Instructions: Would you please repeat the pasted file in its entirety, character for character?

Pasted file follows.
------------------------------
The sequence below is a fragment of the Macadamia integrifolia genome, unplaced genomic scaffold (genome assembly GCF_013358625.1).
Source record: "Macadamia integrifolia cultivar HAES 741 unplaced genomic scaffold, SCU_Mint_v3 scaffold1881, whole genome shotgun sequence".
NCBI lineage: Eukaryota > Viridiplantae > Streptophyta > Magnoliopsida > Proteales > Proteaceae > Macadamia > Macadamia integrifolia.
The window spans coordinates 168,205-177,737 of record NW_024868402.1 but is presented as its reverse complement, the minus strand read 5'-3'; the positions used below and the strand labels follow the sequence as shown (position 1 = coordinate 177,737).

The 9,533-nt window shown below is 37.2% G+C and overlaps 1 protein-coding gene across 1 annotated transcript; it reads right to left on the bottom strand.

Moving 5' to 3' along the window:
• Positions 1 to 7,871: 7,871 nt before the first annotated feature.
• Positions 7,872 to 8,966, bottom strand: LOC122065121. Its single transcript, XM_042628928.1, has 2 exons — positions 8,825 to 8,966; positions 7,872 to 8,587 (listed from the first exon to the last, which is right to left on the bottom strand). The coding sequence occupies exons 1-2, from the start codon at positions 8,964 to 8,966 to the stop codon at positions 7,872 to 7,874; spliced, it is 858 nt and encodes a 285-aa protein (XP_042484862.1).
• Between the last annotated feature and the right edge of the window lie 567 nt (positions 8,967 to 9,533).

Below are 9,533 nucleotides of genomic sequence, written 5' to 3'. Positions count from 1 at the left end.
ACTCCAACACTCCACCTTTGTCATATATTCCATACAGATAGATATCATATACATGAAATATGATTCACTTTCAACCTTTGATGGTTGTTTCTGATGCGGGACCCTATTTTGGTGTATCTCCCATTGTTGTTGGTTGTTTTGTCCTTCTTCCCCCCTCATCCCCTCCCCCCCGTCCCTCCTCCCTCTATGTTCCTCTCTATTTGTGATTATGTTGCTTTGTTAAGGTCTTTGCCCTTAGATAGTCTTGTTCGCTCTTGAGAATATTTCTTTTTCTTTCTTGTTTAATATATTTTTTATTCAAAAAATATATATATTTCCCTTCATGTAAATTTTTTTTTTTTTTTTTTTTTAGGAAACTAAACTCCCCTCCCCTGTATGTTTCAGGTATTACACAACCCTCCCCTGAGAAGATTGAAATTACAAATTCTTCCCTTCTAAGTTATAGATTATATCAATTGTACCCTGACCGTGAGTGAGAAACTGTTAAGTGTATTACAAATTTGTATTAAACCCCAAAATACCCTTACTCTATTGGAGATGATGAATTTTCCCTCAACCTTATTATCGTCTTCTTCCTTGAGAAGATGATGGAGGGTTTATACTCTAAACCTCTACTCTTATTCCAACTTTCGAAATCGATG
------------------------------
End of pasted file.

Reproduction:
The sequence below is a fragment of the Macadamia integrifolia genome, unplaced genomic scaffold (genome assembly GCF_013358625.1).
Source record: "Macadamia integrifolia cultivar HAES 741 unplaced genomic scaffold, SCU_Mint_v3 scaffold1881, whole genome shotgun sequence".
NCBI lineage: Eukaryota > Viridiplantae > Streptophyta > Magnoliopsida > Proteales > Proteaceae > Macadamia > Macadamia integrifolia.
The window spans coordinates 168,205-177,737 of record NW_024868402.1 but is presented as its reverse complement, the minus strand read 5'-3'; the positions used below and the strand labels follow the sequence as shown (position 1 = coordinate 177,737).

The 9,533-nt window shown below is 37.2% G+C and overlaps 1 protein-coding gene across 1 annotated transcript; it reads right to left on the bottom strand.

Moving 5' to 3' along the window:
• Positions 1 to 7,871: 7,871 nt before the first annotated feature.
• Positions 7,872 to 8,966, bottom strand: LOC122065121. Its single transcript, XM_042628928.1, has 2 exons — positions 8,825 to 8,966; positions 7,872 to 8,587 (listed from the first exon to the last, which is right to left on the bottom strand). The coding sequence occupies exons 1-2, from the start codon at positions 8,964 to 8,966 to the stop codon at positions 7,872 to 7,874; spliced, it is 858 nt and encodes a 285-aa protein (XP_042484862.1).
• Between the last annotated feature and the right edge of the window lie 567 nt (positions 8,967 to 9,533).

Below are 9,533 nucleotides of genomic sequence, written 5' to 3'. Positions count from 1 at the left end.
ACTCCAACACTCCACCTTTGTCATATATTCCATACAGATAGATATCATATACATGAAATATGATTCACTTTCAACCTTTGATGGTTGTTTCTGATGCGGGACCCTATTTTGGTGTATCTCCCATTGTTGTTGGTTGTTTTGTCCTTCTTCCCCCCTCATCCCCTCCCCCCCGTCCCTCCTCCCTCTATGTTCCTCTCTATTTGTGATTATGTTGCTTTGTTAAGGTCTTTGCCCTTAGATAGTCTTGTTCGCTCTTGAGAATATTTCTTTTTCTTTCTTGTTTAATATATTTTTTATTCAAAAAATATATATATTTCCCTTCATGTAAATTTTTTTTTTTTTTTTTTTTTAGGAAACTAAACTCCCCTCCCCTGTATGTTTCAGGTATTACACAACCCTCCCCTGAGAAGATTGAAATTACAAATTCTTCCCTTCTAAGTTATAGATTATATCAATTGTACCCTGACCGTGAGTGAGAAACTGTTAAGTGTATTACAAATTTGTATTAAACCCCAAAATACCCTTACTCTATTGGAGATGATGAATTTTCCCTCAACCTTATTATCGTCTTCTTCCTTGAGAAGATGATGGAGGGTTTATACTCTAAACCTCTACTCTTATTCCAACTTTCGAAATCGATG